WLW used to broadcast using 500,000 watts from 1934 to 1939. People living near the station complained of hearing the station in their bed springs or seeing their lights flicker in unison with peak modulation from the station.

    joel

    31 Mar 10 at 2:55 pm

  26. My grandmother had a radio show on WIS in the 1930's. Her name was Pearl Mobley Redwine. Her stage name taken from her grandmother was Mary Merritt. She had a variety type show that once put on a real wedding using the advertisers to furnish all items.

    Caroline Pollet

    15 Jun 10 at 6:49 pm

  27. My dad had one of the longest-running live broadcasts on WIS Radio. "On the Farm with Bob Bailey" woke up Columbians from about 1950 and went through several transitions, both in name, and to television before it ended in the early 1970s. As a kid, i loved being with my Daddy and would beg to go with him to the "radio station" every morning. He was featured on The Johnny Evans' Show. Like Gene McKay and Bill Benton who followed, Johnny (who later had a career as spokesman for the the SC Department of Wildlife) was a folksy kind of guy who was as entertaining as he was friendly to the early morning crowd. I remember arriving at the station, sometimes before the engineer, Bob Donly, got there. Daddy had a key to the building and would sometimes cut on the lights to start the day. While he was on the air, I was allowed free range of the studios, roaming the music libraries, hanging out with Donly who let me "de-gause" audio tapes on a huge electromagnet, and, with the advent of TV, rummaging through the sets of The Cactus Quave Show. Mackey Quave, Gene Upright, and John Wrisley sometimes sat in when Johnny was on vacation of off for the day. Lots of great stories of Audrey Hunt, "The Gal on the Go" and "Push Button One," the news show named for the radio feature on car radios of the day that had push buttons keyed to area stations. At the lowest frequency on the dial, 56, WIS was "push button one!"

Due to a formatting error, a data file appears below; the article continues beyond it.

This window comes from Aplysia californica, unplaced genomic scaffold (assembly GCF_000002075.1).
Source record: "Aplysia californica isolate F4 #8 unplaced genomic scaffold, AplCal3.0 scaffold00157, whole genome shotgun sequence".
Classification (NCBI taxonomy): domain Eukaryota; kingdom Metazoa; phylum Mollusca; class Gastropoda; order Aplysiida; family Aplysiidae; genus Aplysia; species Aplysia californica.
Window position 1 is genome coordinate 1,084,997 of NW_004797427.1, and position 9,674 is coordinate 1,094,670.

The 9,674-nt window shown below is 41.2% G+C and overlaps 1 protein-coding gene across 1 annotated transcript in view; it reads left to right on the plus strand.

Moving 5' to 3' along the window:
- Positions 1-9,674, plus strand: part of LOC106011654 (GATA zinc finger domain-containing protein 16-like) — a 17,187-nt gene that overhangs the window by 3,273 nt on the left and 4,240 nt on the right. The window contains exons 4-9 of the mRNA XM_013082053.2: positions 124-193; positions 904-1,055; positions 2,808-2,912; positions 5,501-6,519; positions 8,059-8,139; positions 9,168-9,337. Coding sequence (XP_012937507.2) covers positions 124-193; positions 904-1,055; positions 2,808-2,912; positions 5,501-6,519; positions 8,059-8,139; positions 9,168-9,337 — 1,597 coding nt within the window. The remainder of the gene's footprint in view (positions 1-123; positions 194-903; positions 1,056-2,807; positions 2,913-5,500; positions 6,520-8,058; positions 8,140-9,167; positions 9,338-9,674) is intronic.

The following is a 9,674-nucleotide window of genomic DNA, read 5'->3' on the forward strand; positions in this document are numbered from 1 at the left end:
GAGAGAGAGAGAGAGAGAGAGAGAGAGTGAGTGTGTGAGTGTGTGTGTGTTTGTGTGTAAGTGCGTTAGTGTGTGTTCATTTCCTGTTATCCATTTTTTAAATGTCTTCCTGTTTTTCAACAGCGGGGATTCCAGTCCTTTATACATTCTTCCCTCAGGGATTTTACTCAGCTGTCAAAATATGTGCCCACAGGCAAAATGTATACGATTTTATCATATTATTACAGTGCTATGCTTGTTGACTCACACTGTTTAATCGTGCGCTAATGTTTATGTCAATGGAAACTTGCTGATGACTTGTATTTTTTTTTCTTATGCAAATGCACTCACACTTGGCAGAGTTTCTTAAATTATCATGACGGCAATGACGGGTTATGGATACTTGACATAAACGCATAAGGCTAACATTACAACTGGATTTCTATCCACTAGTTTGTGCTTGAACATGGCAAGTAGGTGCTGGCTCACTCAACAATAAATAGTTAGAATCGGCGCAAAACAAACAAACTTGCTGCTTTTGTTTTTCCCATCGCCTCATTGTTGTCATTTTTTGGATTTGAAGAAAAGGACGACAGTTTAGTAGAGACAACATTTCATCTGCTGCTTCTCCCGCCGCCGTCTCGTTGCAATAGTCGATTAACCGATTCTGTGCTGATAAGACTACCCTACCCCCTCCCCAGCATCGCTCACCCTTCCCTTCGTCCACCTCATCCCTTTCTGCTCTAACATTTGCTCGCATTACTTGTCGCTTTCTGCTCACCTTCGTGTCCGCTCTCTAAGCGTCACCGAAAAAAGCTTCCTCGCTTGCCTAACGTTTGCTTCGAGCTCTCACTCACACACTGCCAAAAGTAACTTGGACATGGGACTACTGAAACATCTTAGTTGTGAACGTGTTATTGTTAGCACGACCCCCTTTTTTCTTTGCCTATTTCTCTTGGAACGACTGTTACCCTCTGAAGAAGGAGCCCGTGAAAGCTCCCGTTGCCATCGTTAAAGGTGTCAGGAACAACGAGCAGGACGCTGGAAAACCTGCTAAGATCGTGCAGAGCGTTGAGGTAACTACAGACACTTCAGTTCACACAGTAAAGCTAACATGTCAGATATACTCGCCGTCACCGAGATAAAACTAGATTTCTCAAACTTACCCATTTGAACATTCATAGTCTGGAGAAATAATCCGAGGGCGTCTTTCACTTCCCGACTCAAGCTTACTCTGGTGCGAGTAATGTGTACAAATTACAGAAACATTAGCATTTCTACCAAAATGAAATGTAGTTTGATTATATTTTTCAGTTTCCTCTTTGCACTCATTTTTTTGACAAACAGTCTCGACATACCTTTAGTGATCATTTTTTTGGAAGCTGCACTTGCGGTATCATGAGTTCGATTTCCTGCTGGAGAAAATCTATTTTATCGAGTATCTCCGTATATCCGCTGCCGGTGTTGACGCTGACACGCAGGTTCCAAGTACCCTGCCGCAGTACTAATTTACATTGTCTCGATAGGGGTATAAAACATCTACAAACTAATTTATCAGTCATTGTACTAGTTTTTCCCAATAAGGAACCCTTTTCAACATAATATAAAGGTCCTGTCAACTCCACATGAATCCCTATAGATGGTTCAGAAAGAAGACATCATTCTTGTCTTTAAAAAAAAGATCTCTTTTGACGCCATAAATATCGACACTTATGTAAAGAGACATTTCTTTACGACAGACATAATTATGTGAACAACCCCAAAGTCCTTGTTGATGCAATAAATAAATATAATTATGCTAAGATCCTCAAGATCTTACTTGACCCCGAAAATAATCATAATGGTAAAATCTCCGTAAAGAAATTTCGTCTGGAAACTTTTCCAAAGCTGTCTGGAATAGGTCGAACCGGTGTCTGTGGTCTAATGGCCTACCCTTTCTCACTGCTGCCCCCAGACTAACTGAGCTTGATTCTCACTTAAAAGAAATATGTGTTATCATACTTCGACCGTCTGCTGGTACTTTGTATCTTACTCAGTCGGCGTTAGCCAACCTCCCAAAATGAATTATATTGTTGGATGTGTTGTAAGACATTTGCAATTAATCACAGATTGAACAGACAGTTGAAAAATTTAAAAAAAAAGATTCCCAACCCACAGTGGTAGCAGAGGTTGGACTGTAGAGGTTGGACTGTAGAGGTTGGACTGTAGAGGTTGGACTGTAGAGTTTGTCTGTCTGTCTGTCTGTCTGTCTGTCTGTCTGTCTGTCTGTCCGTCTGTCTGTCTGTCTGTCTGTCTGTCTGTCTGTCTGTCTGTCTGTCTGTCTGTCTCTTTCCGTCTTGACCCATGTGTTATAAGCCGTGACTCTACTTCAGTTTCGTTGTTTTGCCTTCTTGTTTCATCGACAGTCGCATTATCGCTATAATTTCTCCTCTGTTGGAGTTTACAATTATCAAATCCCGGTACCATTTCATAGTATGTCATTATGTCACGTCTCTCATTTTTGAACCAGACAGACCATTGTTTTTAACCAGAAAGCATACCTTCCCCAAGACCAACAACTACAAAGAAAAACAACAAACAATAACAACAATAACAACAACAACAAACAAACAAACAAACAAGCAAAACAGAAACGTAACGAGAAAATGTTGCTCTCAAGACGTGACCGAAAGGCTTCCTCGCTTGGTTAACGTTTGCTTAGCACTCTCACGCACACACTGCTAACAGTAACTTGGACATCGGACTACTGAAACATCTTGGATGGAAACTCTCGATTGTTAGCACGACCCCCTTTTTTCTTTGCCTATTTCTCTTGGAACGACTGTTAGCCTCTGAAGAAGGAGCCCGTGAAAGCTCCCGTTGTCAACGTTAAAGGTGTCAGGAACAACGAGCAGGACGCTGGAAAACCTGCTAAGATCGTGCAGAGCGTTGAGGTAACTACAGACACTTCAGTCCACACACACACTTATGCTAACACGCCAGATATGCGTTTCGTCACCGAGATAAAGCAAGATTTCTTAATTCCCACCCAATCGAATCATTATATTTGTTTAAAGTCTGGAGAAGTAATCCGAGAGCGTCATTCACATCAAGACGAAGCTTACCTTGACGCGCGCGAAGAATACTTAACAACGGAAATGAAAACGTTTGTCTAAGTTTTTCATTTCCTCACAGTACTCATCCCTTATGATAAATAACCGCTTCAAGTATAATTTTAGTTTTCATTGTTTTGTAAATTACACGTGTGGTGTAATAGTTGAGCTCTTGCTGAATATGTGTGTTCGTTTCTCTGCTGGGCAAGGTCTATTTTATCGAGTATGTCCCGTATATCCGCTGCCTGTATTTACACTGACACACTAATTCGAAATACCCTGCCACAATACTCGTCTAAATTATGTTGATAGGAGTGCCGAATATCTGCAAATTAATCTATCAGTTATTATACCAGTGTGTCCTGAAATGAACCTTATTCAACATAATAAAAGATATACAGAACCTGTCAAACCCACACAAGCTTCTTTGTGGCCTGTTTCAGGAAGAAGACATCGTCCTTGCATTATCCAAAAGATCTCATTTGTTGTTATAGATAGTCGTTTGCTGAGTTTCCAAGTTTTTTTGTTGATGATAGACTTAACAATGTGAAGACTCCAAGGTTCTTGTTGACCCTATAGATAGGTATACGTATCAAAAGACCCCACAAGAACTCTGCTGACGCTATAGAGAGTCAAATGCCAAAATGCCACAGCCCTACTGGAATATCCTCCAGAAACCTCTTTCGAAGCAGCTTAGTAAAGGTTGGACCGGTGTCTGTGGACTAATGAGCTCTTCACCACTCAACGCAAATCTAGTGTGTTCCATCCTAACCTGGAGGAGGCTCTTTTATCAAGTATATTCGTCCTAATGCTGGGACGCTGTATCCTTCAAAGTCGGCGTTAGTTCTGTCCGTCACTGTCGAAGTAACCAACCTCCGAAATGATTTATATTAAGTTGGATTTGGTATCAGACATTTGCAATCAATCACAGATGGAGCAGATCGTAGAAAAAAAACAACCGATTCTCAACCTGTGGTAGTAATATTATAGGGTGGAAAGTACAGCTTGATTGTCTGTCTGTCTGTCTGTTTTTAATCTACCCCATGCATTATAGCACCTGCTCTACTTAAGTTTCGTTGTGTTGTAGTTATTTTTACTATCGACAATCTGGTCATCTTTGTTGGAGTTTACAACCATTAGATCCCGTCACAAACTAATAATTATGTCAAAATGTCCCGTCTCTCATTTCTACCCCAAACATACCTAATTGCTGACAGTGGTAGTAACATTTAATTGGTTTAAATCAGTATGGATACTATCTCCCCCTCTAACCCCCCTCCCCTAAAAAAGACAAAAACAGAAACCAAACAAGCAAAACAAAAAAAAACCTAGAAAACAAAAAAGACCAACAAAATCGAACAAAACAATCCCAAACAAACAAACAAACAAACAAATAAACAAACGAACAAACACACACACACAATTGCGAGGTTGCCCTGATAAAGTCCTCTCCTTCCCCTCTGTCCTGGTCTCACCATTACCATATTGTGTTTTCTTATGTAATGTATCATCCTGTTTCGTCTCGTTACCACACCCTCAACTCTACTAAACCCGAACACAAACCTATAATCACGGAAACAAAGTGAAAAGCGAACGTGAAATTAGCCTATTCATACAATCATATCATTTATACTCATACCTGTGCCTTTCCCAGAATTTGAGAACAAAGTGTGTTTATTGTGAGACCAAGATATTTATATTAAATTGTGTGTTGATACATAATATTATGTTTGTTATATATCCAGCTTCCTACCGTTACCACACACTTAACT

Becky

    15 Jun 10 at 7:20 pm

  28. Cool memories Caroline & Becky!

    ted

    15 Jun 10 at 10:54 pm